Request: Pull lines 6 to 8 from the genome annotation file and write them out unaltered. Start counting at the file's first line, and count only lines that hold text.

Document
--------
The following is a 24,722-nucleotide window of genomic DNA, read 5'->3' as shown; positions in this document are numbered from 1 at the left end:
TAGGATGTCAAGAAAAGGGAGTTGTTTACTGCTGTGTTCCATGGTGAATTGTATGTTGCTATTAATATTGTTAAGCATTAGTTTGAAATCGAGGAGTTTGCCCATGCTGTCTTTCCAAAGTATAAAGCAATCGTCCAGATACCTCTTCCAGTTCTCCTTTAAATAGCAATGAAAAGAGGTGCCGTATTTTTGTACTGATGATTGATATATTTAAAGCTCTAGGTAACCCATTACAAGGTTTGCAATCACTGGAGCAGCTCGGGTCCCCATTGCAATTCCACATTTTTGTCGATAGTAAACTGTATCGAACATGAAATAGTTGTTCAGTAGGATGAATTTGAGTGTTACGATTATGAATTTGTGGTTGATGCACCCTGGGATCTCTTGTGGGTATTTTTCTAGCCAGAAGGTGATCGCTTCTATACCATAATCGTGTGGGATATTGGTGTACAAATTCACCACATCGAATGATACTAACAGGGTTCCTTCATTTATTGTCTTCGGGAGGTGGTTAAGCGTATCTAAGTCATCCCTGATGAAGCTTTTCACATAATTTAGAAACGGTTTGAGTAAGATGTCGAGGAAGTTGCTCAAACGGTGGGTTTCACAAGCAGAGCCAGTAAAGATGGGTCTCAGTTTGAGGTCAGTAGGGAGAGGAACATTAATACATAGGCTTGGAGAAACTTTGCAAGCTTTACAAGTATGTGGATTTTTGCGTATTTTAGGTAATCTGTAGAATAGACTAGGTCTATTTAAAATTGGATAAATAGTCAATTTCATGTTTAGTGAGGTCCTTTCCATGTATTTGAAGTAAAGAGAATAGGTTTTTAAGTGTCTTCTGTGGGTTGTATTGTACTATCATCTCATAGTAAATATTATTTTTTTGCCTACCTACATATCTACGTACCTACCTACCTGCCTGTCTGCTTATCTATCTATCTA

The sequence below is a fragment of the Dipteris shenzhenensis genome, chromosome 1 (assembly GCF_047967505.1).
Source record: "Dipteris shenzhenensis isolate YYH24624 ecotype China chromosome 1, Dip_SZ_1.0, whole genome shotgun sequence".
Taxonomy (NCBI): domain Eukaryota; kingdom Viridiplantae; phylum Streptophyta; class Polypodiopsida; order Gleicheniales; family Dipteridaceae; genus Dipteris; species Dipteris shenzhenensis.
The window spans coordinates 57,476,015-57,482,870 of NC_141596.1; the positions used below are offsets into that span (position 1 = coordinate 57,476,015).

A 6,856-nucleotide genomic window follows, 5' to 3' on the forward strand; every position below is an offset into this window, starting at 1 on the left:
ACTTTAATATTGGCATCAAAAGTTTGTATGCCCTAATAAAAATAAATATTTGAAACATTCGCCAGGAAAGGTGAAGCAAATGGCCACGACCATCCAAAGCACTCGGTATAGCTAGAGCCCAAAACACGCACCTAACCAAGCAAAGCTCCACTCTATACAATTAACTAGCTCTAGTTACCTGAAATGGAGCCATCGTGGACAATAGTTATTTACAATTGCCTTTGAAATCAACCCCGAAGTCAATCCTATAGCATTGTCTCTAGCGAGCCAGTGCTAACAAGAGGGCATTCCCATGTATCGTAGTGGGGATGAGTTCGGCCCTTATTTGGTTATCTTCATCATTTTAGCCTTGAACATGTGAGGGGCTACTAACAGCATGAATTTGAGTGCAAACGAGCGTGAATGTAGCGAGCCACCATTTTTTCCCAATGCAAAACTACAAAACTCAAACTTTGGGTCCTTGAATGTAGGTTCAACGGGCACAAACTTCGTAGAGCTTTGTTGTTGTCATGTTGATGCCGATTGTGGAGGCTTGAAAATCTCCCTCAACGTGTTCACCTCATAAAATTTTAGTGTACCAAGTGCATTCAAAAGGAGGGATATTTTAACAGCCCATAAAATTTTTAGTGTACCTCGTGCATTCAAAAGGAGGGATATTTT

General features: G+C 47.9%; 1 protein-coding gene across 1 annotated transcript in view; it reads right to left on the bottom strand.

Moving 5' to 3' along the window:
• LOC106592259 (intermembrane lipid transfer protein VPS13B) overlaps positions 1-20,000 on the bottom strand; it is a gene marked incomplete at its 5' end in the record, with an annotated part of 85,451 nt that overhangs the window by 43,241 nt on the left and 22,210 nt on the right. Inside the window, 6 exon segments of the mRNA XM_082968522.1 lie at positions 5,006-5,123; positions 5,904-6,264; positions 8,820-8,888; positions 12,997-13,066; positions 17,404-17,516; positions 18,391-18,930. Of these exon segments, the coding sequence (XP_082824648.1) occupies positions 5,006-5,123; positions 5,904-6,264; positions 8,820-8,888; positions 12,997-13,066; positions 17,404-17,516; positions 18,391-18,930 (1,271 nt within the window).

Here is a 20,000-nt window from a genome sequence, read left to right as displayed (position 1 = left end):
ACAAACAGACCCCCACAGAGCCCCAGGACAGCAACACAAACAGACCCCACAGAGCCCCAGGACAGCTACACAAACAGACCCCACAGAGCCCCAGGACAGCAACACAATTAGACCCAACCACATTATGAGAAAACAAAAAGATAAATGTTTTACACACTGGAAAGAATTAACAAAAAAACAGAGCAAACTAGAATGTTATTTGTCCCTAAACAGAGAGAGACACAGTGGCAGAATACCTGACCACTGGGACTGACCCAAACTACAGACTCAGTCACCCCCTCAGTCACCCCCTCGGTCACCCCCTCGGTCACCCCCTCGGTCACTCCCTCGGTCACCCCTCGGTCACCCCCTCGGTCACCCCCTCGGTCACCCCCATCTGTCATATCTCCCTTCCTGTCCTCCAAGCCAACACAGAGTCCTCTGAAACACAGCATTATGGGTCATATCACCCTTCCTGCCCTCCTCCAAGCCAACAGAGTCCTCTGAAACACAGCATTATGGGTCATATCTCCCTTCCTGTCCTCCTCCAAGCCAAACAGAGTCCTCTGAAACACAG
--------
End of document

The window spans coordinates 57,476,015-57,482,870 of NC_141596.1; the positions used below are offsets into that span (position 1 = coordinate 57,476,015).

A 6,856-nucleotide genomic window follows, 5' to 3' on the forward strand; every position below is an offset into this window, starting at 1 on the left:
ACTTTAATATTGGCATCAAAAGTTTGTATGCCCTAATAAAAATAAATATTTGAAACATTCGCCAGGAAAGGTGAAGCAAATGGCCACGACCATCCAAAGCACTCGGTATAGCTAGAGCCCAAAACACGCACCTAACCAAGCAAAGCTCCACTCTATACAATTAACTAGCTCTAGTTACCTGAAATGGAGCCATCGTGGACAATAGTTATTTACAATTGCCTTTGAAATCAACCCCGAAGTCAATCCTATAGCATTGTCTCTAGCGAGCCAGTGCTAACAAGAGGGCATTCCCATGTATCGTAGTGGGGATGAGTTCGGCCCTTATTTGGTTATCTTCATCATTTTAGCCTTGAACATGTGAGGGGCTACTAACAGCATGAATTTGAGTGCAAACGAGCGTGAATGTAGCGAGCCACCATTTTTTCCCAATGCAAAACTACAAAACTCAAACTTTGGGTCCTTGAATGTAGGTTCAACGGGCACAAACTTCGTAGAGCTTTGTTGTTGTCATGTTGATGCCGATTGTGGAGGCTTGAAAATCTCCCTCAACGTGTTCACCTCATAAAATTTTAGTGTACCAAGTGCATTCAAAAGGAGGGATATTTTAACAGCCCATAAAATTTTTAGTGTACCTCGTGCATTCAAAAGGAGGGATATTTT